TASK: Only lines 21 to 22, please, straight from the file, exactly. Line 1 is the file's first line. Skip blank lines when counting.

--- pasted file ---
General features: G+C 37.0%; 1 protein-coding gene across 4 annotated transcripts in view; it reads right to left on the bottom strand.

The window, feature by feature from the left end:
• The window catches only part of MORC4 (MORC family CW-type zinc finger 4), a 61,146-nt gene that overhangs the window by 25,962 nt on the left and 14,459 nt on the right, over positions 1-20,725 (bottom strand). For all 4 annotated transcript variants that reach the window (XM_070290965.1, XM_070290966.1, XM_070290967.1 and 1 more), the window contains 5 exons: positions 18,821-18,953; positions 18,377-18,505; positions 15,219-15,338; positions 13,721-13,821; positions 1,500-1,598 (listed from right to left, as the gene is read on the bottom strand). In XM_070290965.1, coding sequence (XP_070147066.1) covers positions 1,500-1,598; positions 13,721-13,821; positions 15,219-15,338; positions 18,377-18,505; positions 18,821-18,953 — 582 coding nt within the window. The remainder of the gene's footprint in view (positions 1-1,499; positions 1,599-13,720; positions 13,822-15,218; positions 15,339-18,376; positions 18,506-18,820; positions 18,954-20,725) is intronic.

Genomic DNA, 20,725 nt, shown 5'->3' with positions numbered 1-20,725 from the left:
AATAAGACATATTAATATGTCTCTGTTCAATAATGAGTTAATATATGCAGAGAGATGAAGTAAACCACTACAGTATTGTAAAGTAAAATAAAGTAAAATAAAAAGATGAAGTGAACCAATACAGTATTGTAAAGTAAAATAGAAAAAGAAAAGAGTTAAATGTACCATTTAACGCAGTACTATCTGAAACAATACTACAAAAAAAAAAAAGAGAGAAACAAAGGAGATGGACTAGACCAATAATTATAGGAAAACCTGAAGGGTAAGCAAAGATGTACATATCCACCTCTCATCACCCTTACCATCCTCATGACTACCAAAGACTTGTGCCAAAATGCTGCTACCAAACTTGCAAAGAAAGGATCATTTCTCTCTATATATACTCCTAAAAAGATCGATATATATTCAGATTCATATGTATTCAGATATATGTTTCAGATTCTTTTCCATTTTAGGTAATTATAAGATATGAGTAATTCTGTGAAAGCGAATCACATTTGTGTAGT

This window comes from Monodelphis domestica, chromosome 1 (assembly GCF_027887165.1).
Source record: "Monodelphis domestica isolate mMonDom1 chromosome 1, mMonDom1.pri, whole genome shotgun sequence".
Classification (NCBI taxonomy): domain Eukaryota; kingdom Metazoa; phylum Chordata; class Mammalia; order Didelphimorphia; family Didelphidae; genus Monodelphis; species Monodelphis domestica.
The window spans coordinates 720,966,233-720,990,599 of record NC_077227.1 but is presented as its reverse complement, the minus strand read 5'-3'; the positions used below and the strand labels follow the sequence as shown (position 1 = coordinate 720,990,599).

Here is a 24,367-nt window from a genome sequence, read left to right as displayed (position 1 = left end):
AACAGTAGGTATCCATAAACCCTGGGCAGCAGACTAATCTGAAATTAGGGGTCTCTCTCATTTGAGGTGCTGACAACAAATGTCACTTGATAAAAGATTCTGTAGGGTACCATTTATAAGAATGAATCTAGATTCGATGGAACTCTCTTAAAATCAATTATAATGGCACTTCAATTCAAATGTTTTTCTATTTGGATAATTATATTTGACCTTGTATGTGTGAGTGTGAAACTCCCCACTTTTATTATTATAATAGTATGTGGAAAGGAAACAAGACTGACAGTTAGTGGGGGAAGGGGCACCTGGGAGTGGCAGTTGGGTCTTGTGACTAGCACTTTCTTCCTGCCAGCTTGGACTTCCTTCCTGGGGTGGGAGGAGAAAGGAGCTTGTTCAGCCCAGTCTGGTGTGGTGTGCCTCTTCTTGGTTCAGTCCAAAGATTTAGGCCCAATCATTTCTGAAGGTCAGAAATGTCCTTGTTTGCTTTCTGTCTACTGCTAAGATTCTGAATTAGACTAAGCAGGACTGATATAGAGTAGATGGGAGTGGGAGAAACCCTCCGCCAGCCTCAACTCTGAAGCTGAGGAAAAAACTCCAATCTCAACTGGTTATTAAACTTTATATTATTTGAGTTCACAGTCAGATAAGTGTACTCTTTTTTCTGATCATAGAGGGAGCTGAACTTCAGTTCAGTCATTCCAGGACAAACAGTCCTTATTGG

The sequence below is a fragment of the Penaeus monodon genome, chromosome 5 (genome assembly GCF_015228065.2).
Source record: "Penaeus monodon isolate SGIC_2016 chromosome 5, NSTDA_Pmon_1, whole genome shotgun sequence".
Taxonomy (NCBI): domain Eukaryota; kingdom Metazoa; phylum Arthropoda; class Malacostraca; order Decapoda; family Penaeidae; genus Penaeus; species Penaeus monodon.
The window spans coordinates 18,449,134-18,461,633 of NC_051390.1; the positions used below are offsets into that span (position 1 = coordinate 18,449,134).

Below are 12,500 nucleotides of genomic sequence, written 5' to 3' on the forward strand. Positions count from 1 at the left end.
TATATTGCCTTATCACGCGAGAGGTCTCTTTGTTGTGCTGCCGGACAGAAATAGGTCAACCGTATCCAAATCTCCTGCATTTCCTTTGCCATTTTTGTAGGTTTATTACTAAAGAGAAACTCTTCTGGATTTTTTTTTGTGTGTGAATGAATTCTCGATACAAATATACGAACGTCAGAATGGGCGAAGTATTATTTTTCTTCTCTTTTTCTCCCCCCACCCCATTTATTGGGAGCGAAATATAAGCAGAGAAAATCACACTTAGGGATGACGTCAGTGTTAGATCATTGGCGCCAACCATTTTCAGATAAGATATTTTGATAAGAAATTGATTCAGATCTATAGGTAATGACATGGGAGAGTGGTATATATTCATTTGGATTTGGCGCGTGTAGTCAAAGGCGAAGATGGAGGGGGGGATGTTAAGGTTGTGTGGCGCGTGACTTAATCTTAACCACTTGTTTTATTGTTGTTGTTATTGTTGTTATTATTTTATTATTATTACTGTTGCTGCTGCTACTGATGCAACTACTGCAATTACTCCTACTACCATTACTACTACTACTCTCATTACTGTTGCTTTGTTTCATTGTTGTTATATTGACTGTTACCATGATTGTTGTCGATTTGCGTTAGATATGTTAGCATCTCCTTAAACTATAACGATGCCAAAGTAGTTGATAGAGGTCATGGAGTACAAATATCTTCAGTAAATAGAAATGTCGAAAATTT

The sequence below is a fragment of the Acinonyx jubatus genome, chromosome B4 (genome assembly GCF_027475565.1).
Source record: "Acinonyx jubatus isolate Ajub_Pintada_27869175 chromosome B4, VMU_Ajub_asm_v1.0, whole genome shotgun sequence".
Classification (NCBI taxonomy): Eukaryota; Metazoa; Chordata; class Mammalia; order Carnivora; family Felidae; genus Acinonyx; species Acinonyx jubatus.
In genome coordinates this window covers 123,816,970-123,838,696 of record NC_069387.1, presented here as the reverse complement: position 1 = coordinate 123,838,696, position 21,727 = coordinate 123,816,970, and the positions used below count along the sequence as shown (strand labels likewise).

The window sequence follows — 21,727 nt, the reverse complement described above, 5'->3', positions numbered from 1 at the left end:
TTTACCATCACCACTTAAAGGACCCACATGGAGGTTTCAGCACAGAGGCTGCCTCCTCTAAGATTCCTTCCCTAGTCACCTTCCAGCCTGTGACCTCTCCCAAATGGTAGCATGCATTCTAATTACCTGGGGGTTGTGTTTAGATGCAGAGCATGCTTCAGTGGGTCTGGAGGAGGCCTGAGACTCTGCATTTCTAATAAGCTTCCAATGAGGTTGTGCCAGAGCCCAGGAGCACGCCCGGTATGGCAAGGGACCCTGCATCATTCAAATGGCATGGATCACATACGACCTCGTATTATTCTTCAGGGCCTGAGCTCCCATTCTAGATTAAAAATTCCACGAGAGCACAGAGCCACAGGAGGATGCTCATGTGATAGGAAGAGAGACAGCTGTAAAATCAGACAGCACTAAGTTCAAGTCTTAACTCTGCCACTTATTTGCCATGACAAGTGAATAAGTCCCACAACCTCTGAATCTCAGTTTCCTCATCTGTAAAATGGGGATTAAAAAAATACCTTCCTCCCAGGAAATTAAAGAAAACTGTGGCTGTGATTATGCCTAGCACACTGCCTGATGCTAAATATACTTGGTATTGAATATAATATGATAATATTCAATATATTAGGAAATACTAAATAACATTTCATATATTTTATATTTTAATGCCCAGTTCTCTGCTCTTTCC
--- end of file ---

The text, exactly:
In genome coordinates this window covers 123,816,970-123,838,696 of record NC_069387.1, presented here as the reverse complement: position 1 = coordinate 123,838,696, position 21,727 = coordinate 123,816,970, and the positions used below count along the sequence as shown (strand labels likewise).

The window sequence follows — 21,727 nt, the reverse complement described above, 5'->3', positions numbered from 1 at the left end: